Meckel reflects on the thought that went into determining the best home for his papers: “Like many other journalists, I have kept copies of my news articles with the thought in mind of someday writing a novel or two, or perhaps a short biography for members of my family. That may or may not happen. Meanwhile, I have decided that the best place for most of my news clips and photographs published in various newspapers over the years is the Nettie Lee Benson Latin American Collection, where hopefully some of the materials can be of value to students and other researchers in the future.” Meckel has donated additional documents and photos not related to Hispanics/Latin America from both his newspaper career and his role afterward as director of public affairs for The University of Texas at Austin to the university’s Dolph Briscoe Center for American History.
One thing that all of Robert Meckel’s colleagues seem to share is a deep affection for him. Longtime co-worker Gary Susswein, director of Media Relations at UT Austin, remarks on how valued and beloved Meckel is at UT: “Whether he was helping his alma mater, The University of Texas, tells its story to the world or chasing down a hot journalistic tip, Rob demonstrated more passion and commitment in his work than anyone else I’ve known. His archives help us understand the cultural, political, and demographic changes that Texas has gone through over the past few decades—and help us appreciate Rob’s commitment to making his corner of the world a more just place. He’s one of the good guys and his papers show that.”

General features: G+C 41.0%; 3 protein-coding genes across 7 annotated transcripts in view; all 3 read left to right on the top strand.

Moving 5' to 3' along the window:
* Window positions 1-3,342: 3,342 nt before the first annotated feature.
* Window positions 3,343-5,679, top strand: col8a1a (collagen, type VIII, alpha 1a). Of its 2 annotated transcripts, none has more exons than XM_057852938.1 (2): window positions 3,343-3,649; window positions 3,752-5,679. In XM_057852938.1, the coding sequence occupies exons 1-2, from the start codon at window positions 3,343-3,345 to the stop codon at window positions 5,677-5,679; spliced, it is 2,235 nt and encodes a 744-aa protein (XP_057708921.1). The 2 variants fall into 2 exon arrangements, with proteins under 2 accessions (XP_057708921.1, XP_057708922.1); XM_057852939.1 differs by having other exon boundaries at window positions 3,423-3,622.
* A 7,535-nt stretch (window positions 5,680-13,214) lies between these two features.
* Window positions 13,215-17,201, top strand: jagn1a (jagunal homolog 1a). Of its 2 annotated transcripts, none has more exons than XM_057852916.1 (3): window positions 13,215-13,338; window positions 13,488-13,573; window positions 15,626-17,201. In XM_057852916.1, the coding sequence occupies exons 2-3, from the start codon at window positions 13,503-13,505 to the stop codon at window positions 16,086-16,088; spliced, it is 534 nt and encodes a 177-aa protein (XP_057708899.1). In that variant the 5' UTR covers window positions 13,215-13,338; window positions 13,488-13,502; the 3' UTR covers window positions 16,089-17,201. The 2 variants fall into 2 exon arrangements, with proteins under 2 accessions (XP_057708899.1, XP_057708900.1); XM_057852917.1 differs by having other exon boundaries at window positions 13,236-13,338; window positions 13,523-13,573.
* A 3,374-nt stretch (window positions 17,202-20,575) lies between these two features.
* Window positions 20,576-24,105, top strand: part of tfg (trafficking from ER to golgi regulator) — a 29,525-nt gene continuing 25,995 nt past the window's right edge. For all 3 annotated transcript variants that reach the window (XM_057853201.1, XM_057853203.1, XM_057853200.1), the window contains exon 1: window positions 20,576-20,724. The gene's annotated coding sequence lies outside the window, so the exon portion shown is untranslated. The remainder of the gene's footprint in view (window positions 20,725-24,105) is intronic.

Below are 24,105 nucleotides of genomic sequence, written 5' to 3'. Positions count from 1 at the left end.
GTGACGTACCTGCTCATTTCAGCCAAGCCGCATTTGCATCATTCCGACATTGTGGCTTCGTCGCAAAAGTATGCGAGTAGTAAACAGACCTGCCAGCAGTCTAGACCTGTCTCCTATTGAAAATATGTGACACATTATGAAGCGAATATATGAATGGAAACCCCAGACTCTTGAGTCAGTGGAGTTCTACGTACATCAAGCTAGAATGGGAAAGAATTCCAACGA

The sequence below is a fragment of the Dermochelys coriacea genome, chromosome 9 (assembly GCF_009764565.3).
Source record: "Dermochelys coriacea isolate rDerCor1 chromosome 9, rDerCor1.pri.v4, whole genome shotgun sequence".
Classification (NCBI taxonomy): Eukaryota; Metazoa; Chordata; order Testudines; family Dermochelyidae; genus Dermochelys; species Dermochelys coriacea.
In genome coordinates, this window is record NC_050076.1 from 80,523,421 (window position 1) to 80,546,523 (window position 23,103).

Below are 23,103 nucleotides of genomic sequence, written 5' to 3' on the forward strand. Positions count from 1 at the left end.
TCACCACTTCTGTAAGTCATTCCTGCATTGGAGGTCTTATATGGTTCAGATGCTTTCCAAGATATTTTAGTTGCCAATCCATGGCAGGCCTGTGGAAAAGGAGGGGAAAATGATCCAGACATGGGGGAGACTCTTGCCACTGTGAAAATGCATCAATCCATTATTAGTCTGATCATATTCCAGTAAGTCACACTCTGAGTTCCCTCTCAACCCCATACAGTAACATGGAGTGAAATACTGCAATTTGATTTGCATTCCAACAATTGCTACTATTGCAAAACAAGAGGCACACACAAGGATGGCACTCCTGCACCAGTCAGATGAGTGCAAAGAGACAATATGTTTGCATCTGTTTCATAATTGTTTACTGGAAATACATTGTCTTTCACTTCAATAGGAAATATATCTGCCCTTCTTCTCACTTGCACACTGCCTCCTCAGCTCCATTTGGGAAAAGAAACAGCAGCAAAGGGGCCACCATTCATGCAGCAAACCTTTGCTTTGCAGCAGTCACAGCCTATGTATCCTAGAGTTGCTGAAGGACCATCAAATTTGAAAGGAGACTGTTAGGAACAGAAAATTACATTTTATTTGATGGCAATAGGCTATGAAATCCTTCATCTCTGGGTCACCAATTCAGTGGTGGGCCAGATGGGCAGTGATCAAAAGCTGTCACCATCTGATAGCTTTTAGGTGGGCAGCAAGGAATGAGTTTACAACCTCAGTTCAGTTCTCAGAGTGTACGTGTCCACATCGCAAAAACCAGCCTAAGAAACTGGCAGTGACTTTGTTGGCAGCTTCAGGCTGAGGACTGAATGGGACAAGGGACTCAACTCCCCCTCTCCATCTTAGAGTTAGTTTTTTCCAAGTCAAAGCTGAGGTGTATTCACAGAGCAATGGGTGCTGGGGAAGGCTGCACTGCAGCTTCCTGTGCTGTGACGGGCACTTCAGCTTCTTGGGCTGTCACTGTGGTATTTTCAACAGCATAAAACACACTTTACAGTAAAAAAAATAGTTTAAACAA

For more information, contact: Susanna Sharpe, 512-232-2403 or email@example.com.